Ashram has been redesigned again and at times he looks like himself, and other times he does not. There are some very nice looking scenes in this, but parts of the chaos worlds are sometimes just collections of freakery. The twins and the old woman are also weird, and Aderishia has a different hairstyle, possibly to do with the seal.

Capped off by an ambiguous ending, Legend of Crystania: The Chaos Ring is a two hour confusion. The characters would have been likeable had they been given more to do, but they essentially sat through this and watched it happening. It’s not terrible, but by neglecting the idea of El Djana, the travellers have very little to travel for.

Legend of Crystania – “The Motion Picture”

June 20, 2004 on 1:53 pm | In Legend of Crystania | Comments Off on Legend of Crystania – “The Motion Picture”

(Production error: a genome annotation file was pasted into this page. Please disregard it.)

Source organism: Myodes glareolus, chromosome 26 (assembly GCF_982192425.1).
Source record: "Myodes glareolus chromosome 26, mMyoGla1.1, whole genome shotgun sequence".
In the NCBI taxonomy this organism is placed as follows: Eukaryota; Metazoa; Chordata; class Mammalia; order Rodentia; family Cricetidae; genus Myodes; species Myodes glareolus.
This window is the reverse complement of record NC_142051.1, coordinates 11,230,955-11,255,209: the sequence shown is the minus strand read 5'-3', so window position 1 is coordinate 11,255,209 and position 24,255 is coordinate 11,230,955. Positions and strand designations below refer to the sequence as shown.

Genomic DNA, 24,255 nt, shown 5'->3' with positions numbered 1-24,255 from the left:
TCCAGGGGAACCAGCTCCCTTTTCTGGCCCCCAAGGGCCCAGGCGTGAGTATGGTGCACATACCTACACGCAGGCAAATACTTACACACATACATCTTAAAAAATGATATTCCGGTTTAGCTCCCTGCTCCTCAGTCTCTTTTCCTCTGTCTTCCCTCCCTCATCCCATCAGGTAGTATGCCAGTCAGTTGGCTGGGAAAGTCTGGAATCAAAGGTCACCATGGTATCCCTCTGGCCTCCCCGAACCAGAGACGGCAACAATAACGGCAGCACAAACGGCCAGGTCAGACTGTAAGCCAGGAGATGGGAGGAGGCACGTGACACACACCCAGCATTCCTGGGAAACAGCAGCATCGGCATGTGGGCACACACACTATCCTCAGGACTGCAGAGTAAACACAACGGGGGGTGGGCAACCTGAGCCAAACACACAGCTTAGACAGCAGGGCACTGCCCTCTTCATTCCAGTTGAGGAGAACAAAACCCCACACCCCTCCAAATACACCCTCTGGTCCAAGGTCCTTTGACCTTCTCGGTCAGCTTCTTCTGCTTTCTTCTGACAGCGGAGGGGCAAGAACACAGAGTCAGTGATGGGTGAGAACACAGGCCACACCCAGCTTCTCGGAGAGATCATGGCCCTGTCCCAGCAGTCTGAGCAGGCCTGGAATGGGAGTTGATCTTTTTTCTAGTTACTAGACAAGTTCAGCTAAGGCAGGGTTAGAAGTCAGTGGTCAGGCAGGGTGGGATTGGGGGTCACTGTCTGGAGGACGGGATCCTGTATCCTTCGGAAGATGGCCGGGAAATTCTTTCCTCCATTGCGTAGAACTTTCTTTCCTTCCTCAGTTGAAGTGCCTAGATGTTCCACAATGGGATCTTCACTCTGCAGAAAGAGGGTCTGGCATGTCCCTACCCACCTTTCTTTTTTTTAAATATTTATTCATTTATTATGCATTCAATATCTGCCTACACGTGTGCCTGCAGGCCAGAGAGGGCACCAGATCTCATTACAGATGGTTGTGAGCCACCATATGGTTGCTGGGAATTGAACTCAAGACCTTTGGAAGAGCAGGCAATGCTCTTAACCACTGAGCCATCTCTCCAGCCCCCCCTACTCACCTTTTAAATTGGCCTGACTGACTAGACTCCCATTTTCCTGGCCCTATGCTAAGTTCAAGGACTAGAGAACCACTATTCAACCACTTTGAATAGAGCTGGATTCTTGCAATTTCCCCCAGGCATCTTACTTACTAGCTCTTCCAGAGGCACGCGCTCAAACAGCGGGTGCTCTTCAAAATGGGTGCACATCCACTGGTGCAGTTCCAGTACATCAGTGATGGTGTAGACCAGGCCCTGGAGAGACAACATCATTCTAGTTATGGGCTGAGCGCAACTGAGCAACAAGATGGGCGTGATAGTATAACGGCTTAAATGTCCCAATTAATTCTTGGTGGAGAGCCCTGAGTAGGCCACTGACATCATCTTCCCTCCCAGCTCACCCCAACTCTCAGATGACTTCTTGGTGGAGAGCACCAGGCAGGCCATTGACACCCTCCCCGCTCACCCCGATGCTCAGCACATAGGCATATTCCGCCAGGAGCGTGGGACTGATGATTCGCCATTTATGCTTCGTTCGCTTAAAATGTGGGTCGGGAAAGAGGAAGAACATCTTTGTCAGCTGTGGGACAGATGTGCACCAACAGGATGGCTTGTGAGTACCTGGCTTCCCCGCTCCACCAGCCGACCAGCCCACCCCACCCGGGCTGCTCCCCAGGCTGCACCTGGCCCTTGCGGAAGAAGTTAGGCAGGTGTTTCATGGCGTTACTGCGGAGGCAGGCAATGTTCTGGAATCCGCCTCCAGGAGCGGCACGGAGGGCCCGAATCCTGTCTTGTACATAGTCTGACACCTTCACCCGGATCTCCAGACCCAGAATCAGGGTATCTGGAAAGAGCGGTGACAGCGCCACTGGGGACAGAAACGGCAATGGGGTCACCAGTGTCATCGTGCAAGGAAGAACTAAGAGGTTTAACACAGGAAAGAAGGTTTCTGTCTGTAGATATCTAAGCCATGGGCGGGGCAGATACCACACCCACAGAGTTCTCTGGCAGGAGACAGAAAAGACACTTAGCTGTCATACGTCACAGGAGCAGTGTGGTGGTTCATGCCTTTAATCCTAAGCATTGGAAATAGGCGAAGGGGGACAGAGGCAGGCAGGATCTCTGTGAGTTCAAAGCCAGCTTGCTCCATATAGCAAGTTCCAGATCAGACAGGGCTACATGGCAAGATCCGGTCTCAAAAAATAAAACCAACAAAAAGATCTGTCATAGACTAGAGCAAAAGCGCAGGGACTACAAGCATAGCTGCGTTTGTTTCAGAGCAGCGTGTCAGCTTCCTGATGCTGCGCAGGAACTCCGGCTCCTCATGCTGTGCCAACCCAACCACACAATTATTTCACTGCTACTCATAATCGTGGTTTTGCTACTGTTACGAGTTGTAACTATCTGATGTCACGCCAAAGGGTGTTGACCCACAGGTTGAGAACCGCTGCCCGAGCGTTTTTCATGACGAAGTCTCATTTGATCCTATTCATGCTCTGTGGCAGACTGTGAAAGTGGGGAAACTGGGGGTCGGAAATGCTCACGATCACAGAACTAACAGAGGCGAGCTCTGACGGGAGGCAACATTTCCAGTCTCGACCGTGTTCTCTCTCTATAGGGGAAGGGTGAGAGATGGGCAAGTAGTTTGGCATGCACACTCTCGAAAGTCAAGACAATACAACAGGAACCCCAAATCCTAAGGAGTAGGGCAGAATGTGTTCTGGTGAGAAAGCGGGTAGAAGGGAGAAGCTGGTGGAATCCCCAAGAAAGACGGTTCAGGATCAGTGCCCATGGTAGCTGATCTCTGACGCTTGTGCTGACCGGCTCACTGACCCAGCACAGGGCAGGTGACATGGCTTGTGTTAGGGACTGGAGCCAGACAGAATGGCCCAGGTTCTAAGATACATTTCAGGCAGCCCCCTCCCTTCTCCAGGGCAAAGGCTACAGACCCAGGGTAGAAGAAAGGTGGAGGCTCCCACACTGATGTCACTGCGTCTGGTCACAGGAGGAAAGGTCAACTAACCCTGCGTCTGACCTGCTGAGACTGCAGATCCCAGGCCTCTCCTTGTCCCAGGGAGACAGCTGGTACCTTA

This was actually the second anime DVD I ever bought, four years ago. I watched it once.
It’s another “motion picture” courtesy of ADV films. Legend of Crystania is actually an OVA that somehow fits into the Record of Lodoss War universe. How, it’s not quite clear, as it chooses to focus on characters that were not only secondary in the original OVA, but also characters who were dead.
Despite that, it’s pretty enjoyable and much easier to follow than the time jumping Record of Lodoss War.

Ashram, for reasons undisclosed, is sailing the seas with his people to look for a new place to settle. The voice of Barbas, aspiring King of the Gods of Crystania, offers to open the Gate of the Gods and let his people prosper if Ashram agrees to provide his body as a vessel.
Meanwhile, uh … 300 years later … the people of El Djana are being oppressed by the evil Chancellor. When the Chancellor murders the peace loving Haven, brother of the overthrown king, his son Redon swears revenge. Barbas opens the Gate of the Gods once more, offering Redon the awesome power to take revenge. Then they get involved in a civil war between the various beast tribes of Crystania.